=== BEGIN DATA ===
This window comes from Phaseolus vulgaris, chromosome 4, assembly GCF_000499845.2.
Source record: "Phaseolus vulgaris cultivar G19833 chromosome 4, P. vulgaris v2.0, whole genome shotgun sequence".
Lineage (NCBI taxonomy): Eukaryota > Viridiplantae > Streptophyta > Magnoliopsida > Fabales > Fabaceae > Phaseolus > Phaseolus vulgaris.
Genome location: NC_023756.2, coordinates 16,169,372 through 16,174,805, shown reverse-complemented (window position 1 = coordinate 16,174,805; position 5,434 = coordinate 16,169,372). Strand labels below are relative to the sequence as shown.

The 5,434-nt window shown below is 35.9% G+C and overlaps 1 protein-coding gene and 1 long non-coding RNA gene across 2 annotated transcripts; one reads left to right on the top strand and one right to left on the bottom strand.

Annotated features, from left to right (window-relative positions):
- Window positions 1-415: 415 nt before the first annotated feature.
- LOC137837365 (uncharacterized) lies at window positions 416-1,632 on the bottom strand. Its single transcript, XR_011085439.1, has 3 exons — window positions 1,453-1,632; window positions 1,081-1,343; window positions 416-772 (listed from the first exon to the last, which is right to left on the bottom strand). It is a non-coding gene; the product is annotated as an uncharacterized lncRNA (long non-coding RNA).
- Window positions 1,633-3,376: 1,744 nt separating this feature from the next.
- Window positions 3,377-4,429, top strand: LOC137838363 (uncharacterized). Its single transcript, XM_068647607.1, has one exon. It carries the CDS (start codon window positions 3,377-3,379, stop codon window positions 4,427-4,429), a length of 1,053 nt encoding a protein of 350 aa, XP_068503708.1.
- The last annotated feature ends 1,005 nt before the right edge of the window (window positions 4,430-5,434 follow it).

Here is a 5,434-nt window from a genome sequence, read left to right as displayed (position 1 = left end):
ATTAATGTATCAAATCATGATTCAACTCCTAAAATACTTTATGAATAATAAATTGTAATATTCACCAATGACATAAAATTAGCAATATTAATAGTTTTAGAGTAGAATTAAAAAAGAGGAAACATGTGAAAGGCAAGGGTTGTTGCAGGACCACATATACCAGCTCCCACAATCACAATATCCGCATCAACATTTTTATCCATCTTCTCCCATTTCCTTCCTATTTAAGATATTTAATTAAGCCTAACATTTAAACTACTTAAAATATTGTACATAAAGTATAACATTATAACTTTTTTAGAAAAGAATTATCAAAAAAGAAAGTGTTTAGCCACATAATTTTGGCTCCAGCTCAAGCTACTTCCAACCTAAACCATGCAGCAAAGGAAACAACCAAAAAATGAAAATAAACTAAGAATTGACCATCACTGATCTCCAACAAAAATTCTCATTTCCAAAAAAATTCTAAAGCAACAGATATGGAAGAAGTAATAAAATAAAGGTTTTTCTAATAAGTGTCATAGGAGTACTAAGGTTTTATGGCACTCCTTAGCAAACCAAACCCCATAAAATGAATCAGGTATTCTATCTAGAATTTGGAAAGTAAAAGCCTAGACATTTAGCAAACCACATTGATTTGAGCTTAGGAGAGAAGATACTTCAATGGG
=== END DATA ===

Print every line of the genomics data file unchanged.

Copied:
This window comes from Phaseolus vulgaris, chromosome 4, assembly GCF_000499845.2.
Source record: "Phaseolus vulgaris cultivar G19833 chromosome 4, P. vulgaris v2.0, whole genome shotgun sequence".
Lineage (NCBI taxonomy): Eukaryota > Viridiplantae > Streptophyta > Magnoliopsida > Fabales > Fabaceae > Phaseolus > Phaseolus vulgaris.
Genome location: NC_023756.2, coordinates 16,169,372 through 16,174,805, shown reverse-complemented (window position 1 = coordinate 16,174,805; position 5,434 = coordinate 16,169,372). Strand labels below are relative to the sequence as shown.

The 5,434-nt window shown below is 35.9% G+C and overlaps 1 protein-coding gene and 1 long non-coding RNA gene across 2 annotated transcripts; one reads left to right on the top strand and one right to left on the bottom strand.

Annotated features, from left to right (window-relative positions):
- Window positions 1-415: 415 nt before the first annotated feature.
- LOC137837365 (uncharacterized) lies at window positions 416-1,632 on the bottom strand. Its single transcript, XR_011085439.1, has 3 exons — window positions 1,453-1,632; window positions 1,081-1,343; window positions 416-772 (listed from the first exon to the last, which is right to left on the bottom strand). It is a non-coding gene; the product is annotated as an uncharacterized lncRNA (long non-coding RNA).
- Window positions 1,633-3,376: 1,744 nt separating this feature from the next.
- Window positions 3,377-4,429, top strand: LOC137838363 (uncharacterized). Its single transcript, XM_068647607.1, has one exon. It carries the CDS (start codon window positions 3,377-3,379, stop codon window positions 4,427-4,429), a length of 1,053 nt encoding a protein of 350 aa, XP_068503708.1.
- The last annotated feature ends 1,005 nt before the right edge of the window (window positions 4,430-5,434 follow it).

Here is a 5,434-nt window from a genome sequence, read left to right as displayed (position 1 = left end):
ATTAATGTATCAAATCATGATTCAACTCCTAAAATACTTTATGAATAATAAATTGTAATATTCACCAATGACATAAAATTAGCAATATTAATAGTTTTAGAGTAGAATTAAAAAAGAGGAAACATGTGAAAGGCAAGGGTTGTTGCAGGACCACATATACCAGCTCCCACAATCACAATATCCGCATCAACATTTTTATCCATCTTCTCCCATTTCCTTCCTATTTAAGATATTTAATTAAGCCTAACATTTAAACTACTTAAAATATTGTACATAAAGTATAACATTATAACTTTTTTAGAAAAGAATTATCAAAAAAGAAAGTGTTTAGCCACATAATTTTGGCTCCAGCTCAAGCTACTTCCAACCTAAACCATGCAGCAAAGGAAACAACCAAAAAATGAAAATAAACTAAGAATTGACCATCACTGATCTCCAACAAAAATTCTCATTTCCAAAAAAATTCTAAAGCAACAGATATGGAAGAAGTAATAAAATAAAGGTTTTTCTAATAAGTGTCATAGGAGTACTAAGGTTTTATGGCACTCCTTAGCAAACCAAACCCCATAAAATGAATCAGGTATTCTATCTAGAATTTGGAAAGTAAAAGCCTAGACATTTAGCAAACCACATTGATTTGAGCTTAGGAGAGAAGATACTTCAATGGG